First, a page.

Article Image

IPFS News Link • Housing

2024 Will Have the Most Multi-Family Housing Completions in History

•, By Mish

Will Multi-Family Construction End With a Whimper or a Bang?

ApartmentList economist Chris Salviati discusses the last wave of the Multi-Family Construction Boom and its Impacts.

Following a period of record-setting rent growth, the national median rent has since dipped slightly from its late 2022 peak. One of the key factors in this rapid cooldown has been a surge of new apartment construction adding supply to the market. 2023 saw the most new apartments completed since the 1980s and the number of multifamily units under construction peaked late last year at a record level. With nearly a million units still in the pipeline, this year is on track to bring even more new inventory than last.

Looking further ahead, though, the end of the current supply boom is already in sight. There has been a sharp pullback in the number of new multifamily projects getting underway, and that will translate to a slowdown in apartments hitting the market next year and beyond. This report breaks down the latest data on multifamily construction trends and explores what it can tell us about where the rental market is headed.

Total Multi-Family Housing Permits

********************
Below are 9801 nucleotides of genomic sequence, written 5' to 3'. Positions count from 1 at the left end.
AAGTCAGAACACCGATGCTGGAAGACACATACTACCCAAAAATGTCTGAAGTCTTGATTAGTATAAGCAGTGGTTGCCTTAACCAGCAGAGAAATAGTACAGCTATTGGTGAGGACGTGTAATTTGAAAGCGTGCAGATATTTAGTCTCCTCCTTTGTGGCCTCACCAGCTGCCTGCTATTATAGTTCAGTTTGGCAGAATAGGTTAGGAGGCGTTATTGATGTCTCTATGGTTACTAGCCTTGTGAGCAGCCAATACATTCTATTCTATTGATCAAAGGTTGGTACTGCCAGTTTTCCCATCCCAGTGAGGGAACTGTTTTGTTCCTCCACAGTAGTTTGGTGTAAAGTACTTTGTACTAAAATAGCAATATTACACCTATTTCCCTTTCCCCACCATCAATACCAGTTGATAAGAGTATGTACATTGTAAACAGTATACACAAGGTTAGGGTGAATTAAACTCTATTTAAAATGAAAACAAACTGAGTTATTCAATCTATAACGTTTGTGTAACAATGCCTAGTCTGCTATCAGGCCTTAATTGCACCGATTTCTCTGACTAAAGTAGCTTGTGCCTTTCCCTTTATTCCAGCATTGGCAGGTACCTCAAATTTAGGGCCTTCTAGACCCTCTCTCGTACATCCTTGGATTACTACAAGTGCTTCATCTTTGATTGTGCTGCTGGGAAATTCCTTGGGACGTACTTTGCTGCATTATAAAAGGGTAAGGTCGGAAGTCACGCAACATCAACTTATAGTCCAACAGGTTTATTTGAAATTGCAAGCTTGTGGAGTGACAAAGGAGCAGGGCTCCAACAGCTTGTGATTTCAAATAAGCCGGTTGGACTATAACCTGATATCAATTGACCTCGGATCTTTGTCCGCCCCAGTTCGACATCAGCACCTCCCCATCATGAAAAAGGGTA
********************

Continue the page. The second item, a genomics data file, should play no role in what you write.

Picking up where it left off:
On one hand, we've seen an abrupt slowdown in apartment construction activity. But on the other hand, when viewed over a longer horizon, current permitting levels remain fairly robust even after the decline. If 2024 does end with 525 thousand units permitted, as the year-to-date trend suggests, that level would be 26 percent below the 2022 peak, but it would still be 9 percent higher than the 2015 to 2019 average and higher than any year from 1987 to 2022.

Completions Still Rising

Despite the pullback in permitting, completions are still on the rise. It takes a long time for multifamily developments to get completed, and construction times have been getting even lengthier. In 2022, it took an average of 17 months for multifamily projects to go from construction start to construction completion (with an additional three month lag between permits being issued and construction getting underway).